Clementine Morrigan
This is a beautiful and important book. The rich descriptions of Toronto are a bonus.
Anna
Nov 27, 2015 rated it it was amazing
So good that after I finished it, I immediately read it again.
Keira Edwards-Huolohan
This book was like a friend for a bit there, in that I understood and related to bits of it (e.g. pain, poverty, persisting). Some of it is outside my realm of experience so I am happy to have learned about it (e.g. not being sure where you fit in culturally). It was a sharing of things that takes a lot of courage (at least, I think it does) and I appreciate it.

CWs (that I can remember, it's a pretty heavy, realistic, book): childhood sexual abuse, spousal abuse, restricted eating
Bridget
May 23, 2019 rated it it was amazing  ·  review of another edition
10 stars if I could...

Incredibly powerful. The pace of it pulls you in and spins you until you're breathless. I am so thankful for this writing in the world - I'm privileged to be able to read it.
Katy
It reminded me of reading a zine, but it also felt like a story that was carried for a long long time and only set down and released when it was truly ready to go.
Jamie Canaves
I usually read non-fiction a couple chapters at a time between inhaling fiction. I’m not really sure why, but I do.

In this case I inhaled this book.

Before I was even halfway through reading I had already looked up her back catalog to read.

Leah’s writing is poetic and impactful. Her details, like knowing the price of food items and the cheapest meal she could make to literally survive off of, had a way of crawling into me and putting me beside her. Her journey from being a brown girl in the US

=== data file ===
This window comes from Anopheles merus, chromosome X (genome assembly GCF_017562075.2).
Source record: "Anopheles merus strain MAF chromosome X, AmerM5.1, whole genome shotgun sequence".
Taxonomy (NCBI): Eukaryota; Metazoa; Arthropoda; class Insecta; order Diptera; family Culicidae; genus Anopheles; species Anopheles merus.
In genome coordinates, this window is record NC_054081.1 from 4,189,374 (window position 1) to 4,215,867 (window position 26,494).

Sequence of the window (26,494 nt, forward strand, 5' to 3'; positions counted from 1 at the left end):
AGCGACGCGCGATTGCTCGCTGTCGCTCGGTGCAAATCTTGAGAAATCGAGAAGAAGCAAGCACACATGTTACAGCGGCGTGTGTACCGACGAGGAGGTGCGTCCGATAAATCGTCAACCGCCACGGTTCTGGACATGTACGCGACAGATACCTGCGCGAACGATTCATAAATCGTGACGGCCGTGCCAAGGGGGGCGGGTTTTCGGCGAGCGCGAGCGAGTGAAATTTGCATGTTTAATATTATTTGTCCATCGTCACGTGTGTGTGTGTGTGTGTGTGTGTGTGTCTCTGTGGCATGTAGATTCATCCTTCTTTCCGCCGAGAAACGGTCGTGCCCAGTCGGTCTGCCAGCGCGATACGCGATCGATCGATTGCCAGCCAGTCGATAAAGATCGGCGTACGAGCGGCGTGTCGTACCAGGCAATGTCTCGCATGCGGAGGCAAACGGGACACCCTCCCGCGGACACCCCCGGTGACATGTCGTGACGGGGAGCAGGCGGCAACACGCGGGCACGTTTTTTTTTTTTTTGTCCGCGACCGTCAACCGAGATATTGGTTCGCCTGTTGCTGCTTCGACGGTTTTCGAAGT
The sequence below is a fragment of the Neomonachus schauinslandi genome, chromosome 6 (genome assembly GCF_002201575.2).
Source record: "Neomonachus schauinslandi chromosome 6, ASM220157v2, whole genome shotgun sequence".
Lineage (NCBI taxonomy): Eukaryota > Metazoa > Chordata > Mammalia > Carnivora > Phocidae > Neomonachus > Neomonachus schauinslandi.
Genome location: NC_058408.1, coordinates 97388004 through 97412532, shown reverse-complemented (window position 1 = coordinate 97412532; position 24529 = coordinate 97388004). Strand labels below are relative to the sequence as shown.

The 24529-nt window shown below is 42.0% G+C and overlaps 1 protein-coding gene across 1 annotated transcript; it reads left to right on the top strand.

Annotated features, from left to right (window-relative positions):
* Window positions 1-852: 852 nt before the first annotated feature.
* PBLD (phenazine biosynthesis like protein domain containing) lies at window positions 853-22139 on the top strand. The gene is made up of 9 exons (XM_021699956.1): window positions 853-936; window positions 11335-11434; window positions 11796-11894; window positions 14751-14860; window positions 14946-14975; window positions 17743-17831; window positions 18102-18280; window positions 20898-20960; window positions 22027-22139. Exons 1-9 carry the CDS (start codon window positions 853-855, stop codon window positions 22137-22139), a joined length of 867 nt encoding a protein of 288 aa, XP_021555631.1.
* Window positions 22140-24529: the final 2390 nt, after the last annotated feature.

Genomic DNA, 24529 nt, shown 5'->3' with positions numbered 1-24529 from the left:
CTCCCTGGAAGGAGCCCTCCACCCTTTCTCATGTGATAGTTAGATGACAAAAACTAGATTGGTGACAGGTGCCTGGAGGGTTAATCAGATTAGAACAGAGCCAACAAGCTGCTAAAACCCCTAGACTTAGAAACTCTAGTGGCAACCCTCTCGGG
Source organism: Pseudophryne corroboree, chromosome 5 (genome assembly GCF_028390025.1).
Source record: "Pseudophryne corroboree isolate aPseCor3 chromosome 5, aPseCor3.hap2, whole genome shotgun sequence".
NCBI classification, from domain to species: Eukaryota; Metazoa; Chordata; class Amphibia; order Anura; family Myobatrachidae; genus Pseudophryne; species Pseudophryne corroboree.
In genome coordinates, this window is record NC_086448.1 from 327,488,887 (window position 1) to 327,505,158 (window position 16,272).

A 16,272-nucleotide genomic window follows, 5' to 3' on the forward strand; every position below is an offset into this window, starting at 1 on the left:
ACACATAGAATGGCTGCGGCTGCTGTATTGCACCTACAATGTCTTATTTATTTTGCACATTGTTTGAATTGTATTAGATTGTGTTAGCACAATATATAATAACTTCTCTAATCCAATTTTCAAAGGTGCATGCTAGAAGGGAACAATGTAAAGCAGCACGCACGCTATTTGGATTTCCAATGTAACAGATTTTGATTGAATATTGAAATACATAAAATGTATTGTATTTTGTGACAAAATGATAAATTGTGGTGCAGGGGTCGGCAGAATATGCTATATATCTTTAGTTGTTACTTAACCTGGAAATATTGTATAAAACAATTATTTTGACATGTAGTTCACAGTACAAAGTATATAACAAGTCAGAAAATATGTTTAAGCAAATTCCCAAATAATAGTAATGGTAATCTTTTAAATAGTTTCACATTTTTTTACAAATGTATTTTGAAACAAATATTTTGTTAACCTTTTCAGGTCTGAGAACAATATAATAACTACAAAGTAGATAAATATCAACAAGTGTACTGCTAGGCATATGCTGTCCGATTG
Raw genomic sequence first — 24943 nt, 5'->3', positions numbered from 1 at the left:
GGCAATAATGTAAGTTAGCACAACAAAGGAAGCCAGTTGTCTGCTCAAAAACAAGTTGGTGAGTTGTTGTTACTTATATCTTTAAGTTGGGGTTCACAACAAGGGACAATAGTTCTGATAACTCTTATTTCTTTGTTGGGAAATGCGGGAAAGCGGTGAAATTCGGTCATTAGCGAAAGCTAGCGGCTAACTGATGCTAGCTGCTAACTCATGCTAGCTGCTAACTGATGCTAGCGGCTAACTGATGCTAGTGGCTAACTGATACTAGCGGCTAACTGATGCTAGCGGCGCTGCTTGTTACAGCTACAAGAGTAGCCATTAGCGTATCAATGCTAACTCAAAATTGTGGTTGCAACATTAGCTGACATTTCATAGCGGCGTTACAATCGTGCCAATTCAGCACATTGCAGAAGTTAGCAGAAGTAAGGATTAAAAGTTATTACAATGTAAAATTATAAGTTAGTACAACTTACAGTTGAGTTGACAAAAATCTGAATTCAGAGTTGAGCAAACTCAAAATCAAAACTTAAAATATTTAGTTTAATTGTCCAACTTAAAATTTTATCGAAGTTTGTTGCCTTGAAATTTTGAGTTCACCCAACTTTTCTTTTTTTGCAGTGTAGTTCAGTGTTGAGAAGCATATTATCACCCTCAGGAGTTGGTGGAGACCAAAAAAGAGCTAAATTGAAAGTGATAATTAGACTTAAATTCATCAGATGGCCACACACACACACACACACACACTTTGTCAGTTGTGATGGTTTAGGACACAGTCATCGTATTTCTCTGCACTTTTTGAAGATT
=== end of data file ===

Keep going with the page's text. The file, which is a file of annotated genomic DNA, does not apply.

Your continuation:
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Lauren
Apr 19, 2017 rated it really liked it  ·  review of another edition
I read this book during a week of total personal chaos, which is a caveat to everything I am about to say here.

I feel like I fell into this book, like I started reading it and suddenly it was all around me. The narrative jumps back and forth in time and circles around. This threw me off, but in a way that made me pay closer attention to the present of the words. I think, especially for able-bodied, straight, white folks, this novel is a gift, an insight into a world often overlooked and unseen.
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Hannah
this is an important book. this is a book in a long lineage of femme writers, and a long lineage of healers and survivors. these are the kinds of stories we need to exist, to be told, to be retold, to be shared, and to be preserved and passed down. femme and survival are both lineages; we need the stories of elders to show us possible shapes for our futures. and we need love stories that are this kind of complicated, the kind of complicated that is twisted up with big power and longtime patterns ...more
Amanda
Apr 10, 2018 rated it liked it
I wasn't sure if I was going to enjoy this book after the rocky start of the first couple of chapters, but it quickly picked up the pace and was an engaging and brutally honest self-examination of race, class, disability, gender, and sexuality. She says aloud things that I imagine we only say to our secret selves and would never dare share with another human being (or maybe that's just me). However, the editing of this book was incredibly lazy. It was painfully repetitive and seemed that she had ...more
Laura
Dec 04, 2015 rated it it was amazing
Sometimes when you go to a book reading and think - "this is gonna be so great" you go home and read it and realise all the best parts were read at the reading and it really doesn't feel the same without the author's physical voice - but this book was every bit as good as the reading!